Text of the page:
Sophie at the Stove: Mother-Approved Soup

The Washingtonian's resident Brit shares her home-cooking adventures—and proves that there's more to English food than bangers and mash.

Photograph by Sophie Gilbert.

If ever there was an institution as profoundly unappreciated as English food, it’s the English mummy (that’s British for “mom,” by the way). Blessed with a wardrobe of colorful separates, a razor-sharp tongue, and an endless ability both to bolster and to bash her offspring, the mummy should rightly be a global cultural icon, up there with the Queen and Cadbury’s chocolate. I spend half an hour on the phone each weekend with mine, and she tells me stories about her friend Alison (who’s apparently “thin-lipped and mean”) and debates the nuances of American foreign policy (she likes Barack Obama, although she got very cross with him for criticizing BP, and she thinks Sarah Palin is “just ghastly”).

My mummy is coming to stay next month, meaning I’m already making preparations: purchasing Earl Grey tea and marmalade, cleaning, and preparing an invisible, Teflon-esque coat of armor, which I’ll use to repel any maternal criticism. (On a recent visit she complimented me on my weight gain and told me I was getting bunions.) I’m joking, mostly. My mummy is lovely, and her visits are usually complicated by only one thing: she’s lactose-intolerant. This is a giant problem in our house, where a quarter of our grocery budget is routinely spent on cheese, and my loyalty to dairy is matched only by my loyalty to my husband, who’s much nicer and more patient with my family than I am.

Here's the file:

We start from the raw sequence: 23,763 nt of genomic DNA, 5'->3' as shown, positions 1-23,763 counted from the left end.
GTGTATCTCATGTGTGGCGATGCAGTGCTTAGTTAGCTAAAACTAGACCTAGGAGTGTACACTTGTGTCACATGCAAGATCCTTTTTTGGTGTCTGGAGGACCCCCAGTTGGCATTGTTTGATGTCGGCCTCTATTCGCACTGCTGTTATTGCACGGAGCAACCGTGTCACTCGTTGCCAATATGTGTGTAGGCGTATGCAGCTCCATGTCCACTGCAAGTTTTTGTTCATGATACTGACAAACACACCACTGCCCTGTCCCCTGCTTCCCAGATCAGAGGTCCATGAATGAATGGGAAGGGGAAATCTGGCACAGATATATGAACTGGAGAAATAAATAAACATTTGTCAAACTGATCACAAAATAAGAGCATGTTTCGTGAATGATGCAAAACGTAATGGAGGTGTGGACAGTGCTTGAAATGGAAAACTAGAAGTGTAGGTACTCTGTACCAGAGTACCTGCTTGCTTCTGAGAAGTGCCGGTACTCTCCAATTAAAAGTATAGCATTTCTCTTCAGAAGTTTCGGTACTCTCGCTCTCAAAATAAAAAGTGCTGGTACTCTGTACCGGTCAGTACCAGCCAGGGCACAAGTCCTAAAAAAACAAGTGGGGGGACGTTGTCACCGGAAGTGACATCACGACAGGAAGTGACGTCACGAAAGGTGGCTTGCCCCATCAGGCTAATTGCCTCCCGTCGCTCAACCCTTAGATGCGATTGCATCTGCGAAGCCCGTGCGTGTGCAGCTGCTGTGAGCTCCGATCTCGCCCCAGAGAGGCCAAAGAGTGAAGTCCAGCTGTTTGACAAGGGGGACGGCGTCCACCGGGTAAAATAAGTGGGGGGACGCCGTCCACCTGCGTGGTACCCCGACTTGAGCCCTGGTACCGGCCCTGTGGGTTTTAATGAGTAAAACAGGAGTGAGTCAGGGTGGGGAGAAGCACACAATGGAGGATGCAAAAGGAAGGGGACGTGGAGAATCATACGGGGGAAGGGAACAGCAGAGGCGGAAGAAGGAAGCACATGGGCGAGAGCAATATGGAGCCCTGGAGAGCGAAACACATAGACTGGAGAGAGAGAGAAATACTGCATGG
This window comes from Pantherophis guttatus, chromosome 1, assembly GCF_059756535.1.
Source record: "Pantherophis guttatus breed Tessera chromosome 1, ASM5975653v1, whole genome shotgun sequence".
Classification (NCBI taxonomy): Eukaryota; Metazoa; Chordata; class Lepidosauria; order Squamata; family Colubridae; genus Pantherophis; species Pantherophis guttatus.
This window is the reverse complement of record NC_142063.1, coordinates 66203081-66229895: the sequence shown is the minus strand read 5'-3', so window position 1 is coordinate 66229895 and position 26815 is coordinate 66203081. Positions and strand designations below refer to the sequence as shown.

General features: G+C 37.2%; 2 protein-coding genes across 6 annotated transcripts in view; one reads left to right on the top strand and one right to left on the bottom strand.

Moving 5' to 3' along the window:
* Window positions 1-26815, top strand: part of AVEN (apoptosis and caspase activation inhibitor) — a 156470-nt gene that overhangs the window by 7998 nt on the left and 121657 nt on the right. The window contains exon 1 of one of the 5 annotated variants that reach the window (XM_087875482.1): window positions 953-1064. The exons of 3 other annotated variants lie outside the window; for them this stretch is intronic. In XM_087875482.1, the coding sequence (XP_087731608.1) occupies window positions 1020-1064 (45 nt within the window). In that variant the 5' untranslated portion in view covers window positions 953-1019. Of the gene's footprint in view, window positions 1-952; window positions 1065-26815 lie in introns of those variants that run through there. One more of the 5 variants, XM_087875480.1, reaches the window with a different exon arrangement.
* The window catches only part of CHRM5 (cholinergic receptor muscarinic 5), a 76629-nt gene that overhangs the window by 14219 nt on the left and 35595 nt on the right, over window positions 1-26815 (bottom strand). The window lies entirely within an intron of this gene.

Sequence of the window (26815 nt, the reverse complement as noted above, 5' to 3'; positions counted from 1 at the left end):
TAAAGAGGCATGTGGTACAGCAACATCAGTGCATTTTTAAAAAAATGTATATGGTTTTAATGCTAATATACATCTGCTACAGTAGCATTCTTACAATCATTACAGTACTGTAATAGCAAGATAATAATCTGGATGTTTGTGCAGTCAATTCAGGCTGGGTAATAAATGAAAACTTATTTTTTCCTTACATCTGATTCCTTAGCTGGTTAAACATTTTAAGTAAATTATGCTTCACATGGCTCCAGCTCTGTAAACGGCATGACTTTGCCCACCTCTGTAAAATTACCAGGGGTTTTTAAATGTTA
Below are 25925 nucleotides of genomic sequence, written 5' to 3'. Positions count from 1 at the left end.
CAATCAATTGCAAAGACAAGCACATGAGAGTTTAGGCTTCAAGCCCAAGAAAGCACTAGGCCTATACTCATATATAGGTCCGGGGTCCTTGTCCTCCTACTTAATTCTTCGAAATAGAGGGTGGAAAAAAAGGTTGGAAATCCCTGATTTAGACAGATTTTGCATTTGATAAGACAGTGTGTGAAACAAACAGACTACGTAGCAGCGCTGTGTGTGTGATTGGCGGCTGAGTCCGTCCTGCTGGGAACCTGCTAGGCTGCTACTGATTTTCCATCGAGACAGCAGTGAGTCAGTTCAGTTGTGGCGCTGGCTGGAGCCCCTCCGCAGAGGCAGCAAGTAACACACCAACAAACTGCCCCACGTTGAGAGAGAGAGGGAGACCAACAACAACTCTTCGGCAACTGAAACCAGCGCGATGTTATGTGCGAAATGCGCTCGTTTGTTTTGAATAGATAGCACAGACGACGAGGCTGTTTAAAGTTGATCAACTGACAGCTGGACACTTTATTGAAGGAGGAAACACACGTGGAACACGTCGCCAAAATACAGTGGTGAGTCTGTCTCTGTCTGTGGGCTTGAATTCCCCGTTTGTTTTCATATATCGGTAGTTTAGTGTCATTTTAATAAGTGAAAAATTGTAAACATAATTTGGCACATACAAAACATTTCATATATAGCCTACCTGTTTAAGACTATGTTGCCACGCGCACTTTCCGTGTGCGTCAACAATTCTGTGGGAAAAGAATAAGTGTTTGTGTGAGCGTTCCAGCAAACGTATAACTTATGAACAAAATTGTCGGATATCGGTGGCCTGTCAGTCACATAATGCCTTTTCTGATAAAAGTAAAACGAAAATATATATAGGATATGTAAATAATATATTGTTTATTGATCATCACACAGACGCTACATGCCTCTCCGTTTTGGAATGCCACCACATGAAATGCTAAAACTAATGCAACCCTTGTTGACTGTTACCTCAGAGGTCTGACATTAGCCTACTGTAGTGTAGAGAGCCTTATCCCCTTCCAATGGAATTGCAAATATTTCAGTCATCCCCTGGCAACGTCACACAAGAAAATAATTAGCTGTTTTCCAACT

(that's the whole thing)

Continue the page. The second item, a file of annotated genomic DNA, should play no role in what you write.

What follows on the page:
Luckily, there’s one thing my mom usually isn’t critical of, and that’s food. She’s a great cook, but no matter how much I beg her, she likes to take a break from the kitchen while she’s on vacation, meaning I’m obliged to think of things to cook that don’t contain milk, cream, cheese, or capers (no allergies to the last one—she just doesn’t like them). A soup with tomatoes, leeks, bacon, and potatoes is one of her favorite dishes—which is appropriate because the recipe came from her in the first place. Leeks, the Internet tells me, are allium vegetables, so they’re good sources of folate and antioxidants; tomatoes are full of lycopene; and bacon is just generally delicious. Even better, this recipe is unbelievably simple and hard to screw up, meaning one can generally let one’s Teflon guard down for at least an hour or two.

Chunky Tomato, Leek, Bacon, and Potato Soup
Serves 6

One 12-ounce packet of nitrate-free bacon
4 leeks, pale-green and white parts only, sliced in half and chopped into 1-inch pieces
One 28-ounce can crushed tomatoes
2 large potatoes, peeled and chopped into ½-inch dice
¾ cup chicken or vegetable broth
Salt and pepper to taste

In a large skillet set over medium heat, cook the bacon in batches until it’s just getting crispy, about 3 minutes. Place on a plate lined with paper towels to drain, leaving the rendered fat in the pan. When the bacon slices are cool, slice them into ½-inch pieces with scissors or a kitchen knife. Set aside.

Transfer about a tablespoon of bacon fat to a large saucepan or Dutch oven set over medium-low heat, and add the leeks. Cook until they’re soft, about 5 minutes. Add the tomatoes and potatoes, then fill the empty tomato can with water and add that. Add the broth, season with salt and pepper, and bring to a boil. Turn the heat to low, cover the pot, and gently simmer for 30 minutes until the potatoes are tender. Add the bacon bits and simmer another 5 minutes before serving.


Sophie at the Stove: Macaroni and Cheese

Sophie at the Stove: An Introduction

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